Macron’s party bans Muslim candidate for wearing hijab in poster
Sara Zemmahi was planning to run with LREM in local elections, but has been criticised by the far right and the LREM itself.
French President Emmanuel Macron’s ruling centrist party has barred a Muslim candidate from running in a local election after she was photographed in a hijab for a campaign flyer, a move which has drawn criticism from experts and opened bitter divisions within the party.
Macron’s La Republique en Marche (The Republic on the Move, LREM) said the party line was that in secular France, there should be no place for the overt display of religious symbols on electoral campaign documents.
“This woman will not be an en Marche candidate,” Stanislas Guerini, the party’s general secretary, told RTL radio, referring to Sara Zemmahi.
An LREM official close to Guerini said Zemmahi would be officially informed of the party’s decision in writing, according to Reuters news agency.
In the poster, Zemmahi is pictured wearing a white hijab, a headscarf worn by many Muslim women who feel it is part of their religion, standing alongside three other people.
The words “Different, but united for you” on the flyer appear to be a reference to diversity.
French law does not prohibit the wearing of the hijab or other religious symbols in images that appear on campaign fliers.
The affair over the campaign poster erupted after Jordan Bardella, number two in the far-right Rassemblement National party of Marine Le Pen, tweeted a copy of the flyer with the message: “Is this how you fight separatism?”
Guerini responded directly on Twitter, demanding either the flyer be withdrawn or the candidate Sara Zemmahi lose the party’s support.
“Undignified. Running after [far-right] votes will only allow their ideas to prevail. Enough is enough,” tweeted LREM lawmaker Caroline Janvier.
But another party legislator, Roland Lescure, told Reuters: “It’s an explosive subject. Political Islam is a reality, it is a simmering threat in some neighbourhoods and we have to be very firm.”
Rim-Sarah Alouane, a French researcher, legal scholar and PhD candidate at the University of Toulouse, told Al Jazeera: “This latest scandal is just another example of how the visibility of Islam is the real issue at stake for our political elite, from both sides of the political spectrum.
“France still refuses to accept the fact that, firstly, Islam is part of the French landscape and belongs to France, and secondly, French Muslims are part of the fabric of this country and are here to stay, and that includes participating in France’s civic life.”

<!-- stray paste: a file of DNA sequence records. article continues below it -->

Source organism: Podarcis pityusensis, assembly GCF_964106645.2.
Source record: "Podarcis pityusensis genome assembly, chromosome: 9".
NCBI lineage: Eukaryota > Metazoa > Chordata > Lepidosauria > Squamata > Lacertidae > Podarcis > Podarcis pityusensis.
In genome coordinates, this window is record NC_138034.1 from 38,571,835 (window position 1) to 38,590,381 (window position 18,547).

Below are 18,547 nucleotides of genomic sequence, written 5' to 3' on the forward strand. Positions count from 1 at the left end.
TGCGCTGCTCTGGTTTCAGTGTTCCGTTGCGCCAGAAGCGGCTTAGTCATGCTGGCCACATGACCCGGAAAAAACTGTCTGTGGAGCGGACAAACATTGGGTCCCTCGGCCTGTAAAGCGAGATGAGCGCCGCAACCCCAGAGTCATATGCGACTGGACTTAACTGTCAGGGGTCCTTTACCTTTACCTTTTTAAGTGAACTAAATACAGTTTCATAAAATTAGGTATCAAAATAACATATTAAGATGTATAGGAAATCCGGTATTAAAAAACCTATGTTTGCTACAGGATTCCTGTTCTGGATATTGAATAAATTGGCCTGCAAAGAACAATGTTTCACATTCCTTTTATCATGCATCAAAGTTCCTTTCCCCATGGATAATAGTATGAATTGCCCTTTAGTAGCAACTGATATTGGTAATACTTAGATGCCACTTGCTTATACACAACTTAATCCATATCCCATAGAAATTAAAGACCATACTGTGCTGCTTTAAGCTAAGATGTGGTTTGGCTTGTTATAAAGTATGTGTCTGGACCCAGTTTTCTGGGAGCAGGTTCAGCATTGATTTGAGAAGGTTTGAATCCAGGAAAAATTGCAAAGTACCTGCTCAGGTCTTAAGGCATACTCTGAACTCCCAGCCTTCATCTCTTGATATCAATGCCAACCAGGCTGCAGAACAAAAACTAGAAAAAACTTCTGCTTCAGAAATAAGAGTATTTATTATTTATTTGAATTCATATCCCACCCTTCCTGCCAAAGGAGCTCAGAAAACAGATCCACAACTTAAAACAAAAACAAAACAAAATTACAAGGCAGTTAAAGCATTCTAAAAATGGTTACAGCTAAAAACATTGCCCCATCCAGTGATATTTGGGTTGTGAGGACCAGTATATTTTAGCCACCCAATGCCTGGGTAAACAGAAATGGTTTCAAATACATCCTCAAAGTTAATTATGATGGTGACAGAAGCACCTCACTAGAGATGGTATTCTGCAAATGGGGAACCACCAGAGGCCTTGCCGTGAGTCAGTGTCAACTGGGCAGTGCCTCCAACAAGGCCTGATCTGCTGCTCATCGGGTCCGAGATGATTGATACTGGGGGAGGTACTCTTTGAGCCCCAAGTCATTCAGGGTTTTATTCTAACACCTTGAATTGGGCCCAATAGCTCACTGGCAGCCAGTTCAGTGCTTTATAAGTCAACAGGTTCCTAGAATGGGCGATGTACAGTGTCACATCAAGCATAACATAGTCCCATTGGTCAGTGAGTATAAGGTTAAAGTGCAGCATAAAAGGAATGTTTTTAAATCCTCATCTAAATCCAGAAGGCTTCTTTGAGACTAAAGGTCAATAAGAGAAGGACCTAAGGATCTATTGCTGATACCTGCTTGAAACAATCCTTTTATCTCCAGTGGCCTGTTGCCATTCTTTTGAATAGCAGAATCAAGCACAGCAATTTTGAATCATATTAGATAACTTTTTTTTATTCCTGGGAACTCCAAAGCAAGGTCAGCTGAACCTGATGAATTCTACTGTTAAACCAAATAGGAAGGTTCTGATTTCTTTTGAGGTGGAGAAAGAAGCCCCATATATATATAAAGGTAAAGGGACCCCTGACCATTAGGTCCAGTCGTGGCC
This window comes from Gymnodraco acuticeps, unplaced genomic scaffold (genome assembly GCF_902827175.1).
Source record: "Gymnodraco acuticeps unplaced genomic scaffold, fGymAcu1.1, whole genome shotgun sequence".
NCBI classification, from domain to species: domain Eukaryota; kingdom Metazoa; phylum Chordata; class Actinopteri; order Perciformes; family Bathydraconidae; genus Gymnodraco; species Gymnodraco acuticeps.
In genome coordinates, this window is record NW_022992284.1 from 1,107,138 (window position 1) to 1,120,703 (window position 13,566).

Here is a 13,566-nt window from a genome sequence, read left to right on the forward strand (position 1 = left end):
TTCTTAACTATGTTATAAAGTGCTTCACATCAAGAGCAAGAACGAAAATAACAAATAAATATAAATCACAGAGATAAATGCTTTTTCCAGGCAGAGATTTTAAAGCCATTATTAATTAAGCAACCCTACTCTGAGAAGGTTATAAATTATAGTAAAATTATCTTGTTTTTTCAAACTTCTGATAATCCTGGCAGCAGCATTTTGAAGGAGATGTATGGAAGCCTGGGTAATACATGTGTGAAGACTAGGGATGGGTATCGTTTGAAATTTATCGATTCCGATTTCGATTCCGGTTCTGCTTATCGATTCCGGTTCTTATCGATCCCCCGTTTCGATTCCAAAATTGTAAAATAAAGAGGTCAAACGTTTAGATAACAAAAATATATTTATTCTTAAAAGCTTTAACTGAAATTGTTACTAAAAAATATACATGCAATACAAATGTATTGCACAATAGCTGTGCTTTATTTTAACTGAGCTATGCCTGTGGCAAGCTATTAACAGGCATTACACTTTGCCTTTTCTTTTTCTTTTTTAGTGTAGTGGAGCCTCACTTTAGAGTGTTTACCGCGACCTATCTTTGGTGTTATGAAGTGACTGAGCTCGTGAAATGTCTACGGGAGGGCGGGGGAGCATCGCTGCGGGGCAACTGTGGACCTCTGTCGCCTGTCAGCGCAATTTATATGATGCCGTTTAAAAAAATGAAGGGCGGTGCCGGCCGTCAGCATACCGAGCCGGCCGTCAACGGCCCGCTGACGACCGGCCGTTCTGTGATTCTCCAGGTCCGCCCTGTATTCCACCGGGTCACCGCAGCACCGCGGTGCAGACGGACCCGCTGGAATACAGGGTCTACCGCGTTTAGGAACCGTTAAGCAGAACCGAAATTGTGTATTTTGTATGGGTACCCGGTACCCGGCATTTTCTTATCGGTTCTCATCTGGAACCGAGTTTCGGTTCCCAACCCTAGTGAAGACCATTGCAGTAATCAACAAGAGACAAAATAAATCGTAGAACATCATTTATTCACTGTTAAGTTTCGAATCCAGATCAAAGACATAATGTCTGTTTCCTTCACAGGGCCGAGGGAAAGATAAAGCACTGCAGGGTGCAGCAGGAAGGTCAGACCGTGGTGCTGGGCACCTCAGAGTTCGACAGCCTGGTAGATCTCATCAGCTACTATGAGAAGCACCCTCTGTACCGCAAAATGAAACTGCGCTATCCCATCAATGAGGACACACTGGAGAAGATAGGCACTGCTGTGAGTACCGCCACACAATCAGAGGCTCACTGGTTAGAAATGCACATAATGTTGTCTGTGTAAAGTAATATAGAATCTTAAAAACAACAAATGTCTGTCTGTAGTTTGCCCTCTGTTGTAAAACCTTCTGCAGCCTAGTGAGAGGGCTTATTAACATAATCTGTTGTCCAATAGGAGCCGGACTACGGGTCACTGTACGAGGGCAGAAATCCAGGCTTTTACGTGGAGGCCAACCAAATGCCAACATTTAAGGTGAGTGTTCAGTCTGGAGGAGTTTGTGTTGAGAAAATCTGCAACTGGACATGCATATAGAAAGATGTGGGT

She added: “Unfortunately in France, a good Muslim is an invisible Muslim. There is a political will to erase the visibility of Islam from the public square, and this goes against the spirit of the [secularism] law of 1905. Muslim women are the first group of people to pay such a high price.”
Macron’s push against ‘separatism’
Macron, who prided himself on the multicultural, ethnically diverse makeup of his nascent party after his 2017 election victory, has warned of the growing threat of “Islamist separatism” to France’s core values and the republic’s unity.
On October 2 last year, he announced several measures that would form a bill aimed at tackling “separatism”, such as improving the oversight of mosque financing, and scrutinising schools and associations serving religious communities.
But the bill, which has been debated in the lower house and senate but is yet to become law, has drawn criticism from rights groups and French Muslims who say the regulations will discriminate against the minority community.
Macron’s administration claims the laws are essential in fostering cohesion and curbing attacks, but some observers believe the president is pandering to the far right in a bid to win next year’s election, which will likely see him challenged by Le Pen in the second round – the same scenario he faced in 2017.
Referring to the poster of Zemmahi, Alouane said: “Who are the real separatists here? This Muslim woman running for a democratic election to defend a project she believes in, or those who are trying to undermine her efforts?
“Indeed, we often accuse Muslims of not being integrated and to separate themselves from the French society. But when a French Muslim woman wearing a headscarf, who is highly educated, empowered and wants to bring her contribution and participate to the democratic process, we start going after her, accusing her of proselytism or spreading so-called ‘political Islam’; and make sure to invisibilise her.”